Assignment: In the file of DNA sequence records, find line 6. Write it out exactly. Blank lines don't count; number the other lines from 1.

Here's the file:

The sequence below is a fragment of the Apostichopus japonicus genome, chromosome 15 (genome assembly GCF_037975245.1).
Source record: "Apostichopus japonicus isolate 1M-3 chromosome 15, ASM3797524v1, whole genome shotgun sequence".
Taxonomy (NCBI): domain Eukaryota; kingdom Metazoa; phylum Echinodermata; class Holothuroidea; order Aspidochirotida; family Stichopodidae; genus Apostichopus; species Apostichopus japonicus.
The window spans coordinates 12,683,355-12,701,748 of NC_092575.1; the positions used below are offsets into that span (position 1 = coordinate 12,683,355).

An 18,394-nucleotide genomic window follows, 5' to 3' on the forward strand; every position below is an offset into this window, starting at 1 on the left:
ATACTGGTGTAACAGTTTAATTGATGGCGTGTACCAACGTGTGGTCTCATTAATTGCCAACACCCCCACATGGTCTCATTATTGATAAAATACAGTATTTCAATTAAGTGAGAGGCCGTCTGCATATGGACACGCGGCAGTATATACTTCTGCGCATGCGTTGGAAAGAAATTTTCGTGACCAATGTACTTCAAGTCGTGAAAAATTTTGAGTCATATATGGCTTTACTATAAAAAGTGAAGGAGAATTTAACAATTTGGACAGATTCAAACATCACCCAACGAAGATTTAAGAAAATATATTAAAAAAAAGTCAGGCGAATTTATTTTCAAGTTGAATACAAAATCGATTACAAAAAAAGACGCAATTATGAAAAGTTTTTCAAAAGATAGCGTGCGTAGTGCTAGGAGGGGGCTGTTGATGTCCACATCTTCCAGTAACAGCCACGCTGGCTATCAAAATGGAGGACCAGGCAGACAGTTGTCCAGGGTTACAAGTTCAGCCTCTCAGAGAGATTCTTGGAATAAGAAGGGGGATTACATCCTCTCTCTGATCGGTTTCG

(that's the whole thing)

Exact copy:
ATACTGGTGTAACAGTTTAATTGATGGCGTGTACCAACGTGTGGTCTCATTAATTGCCAACACCCCCACATGGTCTCATTATTGATAAAATACAGTATTTCAATTAAGTGAGAGGCCGTCTGCATATGGACACGCGGCAGTATATACTTCTGCGCATGCGTTGGAAAGAAATTTTCGTGACCAATGTACTTCAAGTCGTGAAAAATTTTGAGTCATATATGGCTTTACTATAAAAAGTGAAGGAGAATTTAACAATTTGGACAGATTCAAACATCACCCAACGAAGATTTAAGAAAATATATTAAAAAAAAGTCAGGCGAATTTATTTTCAAGTTGAATACAAAATCGATTACAAAAAAAGACGCAATTATGAAAAGTTTTTCAAAAGATAGCGTGCGTAGTGCTAGGAGGGGGCTGTTGATGTCCACATCTTCCAGTAACAGCCACGCTGGCTATCAAAATGGAGGACCAGGCAGACAGTTGTCCAGGGTTACAAGTTCAGCCTCTCAGAGAGATTCTTGGAATAAGAAGGGGGATTACATCCTCTCTCTGATCGGTTTCG